Apologists for the Raj in Britain however, bought into Dyer’s claim that it was this bloody firing by Dyer that had saved the Raj in India. This not only reduced the punishment meted out to Dyer, he was also treated as some sort of a hero on his return. In fact, the inquiry itself could only be instituted only after in indemnity law had been passed protecting Dyer and other recalcitrant officers from criminal liability.

Setalvad had been knighted by the British monarch, just a few months before the Jallianwala Bagh inquiry. He was then vice-chancellor of Bombay University. In his memoirs published in 1946,Recollections and Reflections, Setalvad disclosed that within the British and Indian members of the Hunter Committee had developed ‘a sharp cleavage of opinion’.

(Large portions of this article have relied upon excerpts from the autobiography of Sir Chimanlal Setalvad, Recollections and Reflections; Sir Chimanlal Setalvad was the great grandfather of Teesta Setalvad )
Bloodbath on Baisakhi: The Jallianwala Bagh Massacre, April 13, 1919 | SabrangIndia

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Stephen Cohen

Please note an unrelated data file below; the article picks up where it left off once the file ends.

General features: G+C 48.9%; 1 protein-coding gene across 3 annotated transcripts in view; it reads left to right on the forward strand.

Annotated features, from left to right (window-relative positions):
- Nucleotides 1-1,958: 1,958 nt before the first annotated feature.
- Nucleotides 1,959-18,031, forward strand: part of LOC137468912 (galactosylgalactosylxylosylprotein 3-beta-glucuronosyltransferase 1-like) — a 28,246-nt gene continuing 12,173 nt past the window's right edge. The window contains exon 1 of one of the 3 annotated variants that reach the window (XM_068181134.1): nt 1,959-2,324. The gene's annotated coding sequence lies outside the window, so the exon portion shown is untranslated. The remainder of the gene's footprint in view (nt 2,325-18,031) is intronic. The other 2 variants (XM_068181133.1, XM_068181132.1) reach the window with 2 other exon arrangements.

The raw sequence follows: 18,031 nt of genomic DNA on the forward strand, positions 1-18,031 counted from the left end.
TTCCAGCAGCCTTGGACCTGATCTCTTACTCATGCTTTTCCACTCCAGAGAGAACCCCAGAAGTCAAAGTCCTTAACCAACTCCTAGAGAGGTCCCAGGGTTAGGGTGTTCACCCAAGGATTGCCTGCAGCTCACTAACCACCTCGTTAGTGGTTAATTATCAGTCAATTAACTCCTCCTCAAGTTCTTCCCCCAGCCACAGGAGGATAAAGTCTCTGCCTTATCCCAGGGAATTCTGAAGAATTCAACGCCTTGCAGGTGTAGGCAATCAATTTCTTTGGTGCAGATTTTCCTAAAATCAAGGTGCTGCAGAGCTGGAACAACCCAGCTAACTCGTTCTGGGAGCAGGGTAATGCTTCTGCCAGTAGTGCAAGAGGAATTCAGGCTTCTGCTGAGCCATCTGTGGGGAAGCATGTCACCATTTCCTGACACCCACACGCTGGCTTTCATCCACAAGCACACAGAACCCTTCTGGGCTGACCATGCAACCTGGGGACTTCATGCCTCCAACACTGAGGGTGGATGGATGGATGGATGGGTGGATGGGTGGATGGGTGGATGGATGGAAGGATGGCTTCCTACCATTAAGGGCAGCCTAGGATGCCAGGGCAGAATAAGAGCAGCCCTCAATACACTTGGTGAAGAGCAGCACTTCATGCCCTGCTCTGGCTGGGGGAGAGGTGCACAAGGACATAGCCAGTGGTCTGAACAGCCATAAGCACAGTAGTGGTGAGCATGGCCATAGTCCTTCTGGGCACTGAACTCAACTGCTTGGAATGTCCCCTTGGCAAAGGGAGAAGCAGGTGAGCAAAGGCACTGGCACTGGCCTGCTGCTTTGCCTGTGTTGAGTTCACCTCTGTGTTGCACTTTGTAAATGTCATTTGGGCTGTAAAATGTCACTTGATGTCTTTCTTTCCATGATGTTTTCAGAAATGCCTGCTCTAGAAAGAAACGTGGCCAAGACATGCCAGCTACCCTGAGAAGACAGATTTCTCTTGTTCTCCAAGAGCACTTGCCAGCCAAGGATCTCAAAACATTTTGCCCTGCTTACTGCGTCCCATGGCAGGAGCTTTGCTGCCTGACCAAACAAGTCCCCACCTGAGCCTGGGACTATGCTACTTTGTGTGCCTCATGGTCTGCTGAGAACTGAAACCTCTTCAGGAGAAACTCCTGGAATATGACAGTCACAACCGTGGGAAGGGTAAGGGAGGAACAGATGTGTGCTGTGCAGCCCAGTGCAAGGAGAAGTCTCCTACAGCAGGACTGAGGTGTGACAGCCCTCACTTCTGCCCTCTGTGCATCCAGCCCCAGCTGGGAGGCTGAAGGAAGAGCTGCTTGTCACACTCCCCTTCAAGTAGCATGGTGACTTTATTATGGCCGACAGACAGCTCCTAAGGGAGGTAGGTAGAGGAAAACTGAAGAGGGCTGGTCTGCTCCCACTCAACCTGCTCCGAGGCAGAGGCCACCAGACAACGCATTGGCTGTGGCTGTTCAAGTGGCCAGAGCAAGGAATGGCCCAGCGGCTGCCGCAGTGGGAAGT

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The massacres AFTER 1857 were much more terrible

Millions died after 1857 rebellion was crushed

Jalianawala bagh is known and documented but 1857 has been forgotten
 

niaz

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The massacres AFTER 1857 were much more terrible

Millions died after 1857 rebellion was crushed

Jalianawala bagh is known and documented but 1857 has been forgotten

I beg to strongly disagree. In case of 1857 War of Freedom (When I was in school, most of the text books were still from the colonial times and it was known as “1857 Mutiny” or Sepoy Rebellion”) the events were triggered by the disgruntled soldiers, who could fight back and there were many pitched battles. In some cities the English employees of East India Company; including women & children and those not directly involved in fighting; were targeted by the mutineers and killed. Events at the Kanpur where the English were killed after being given safe passage by Nana Sahib were horrifying. This made the attacking British soldiers equally savage.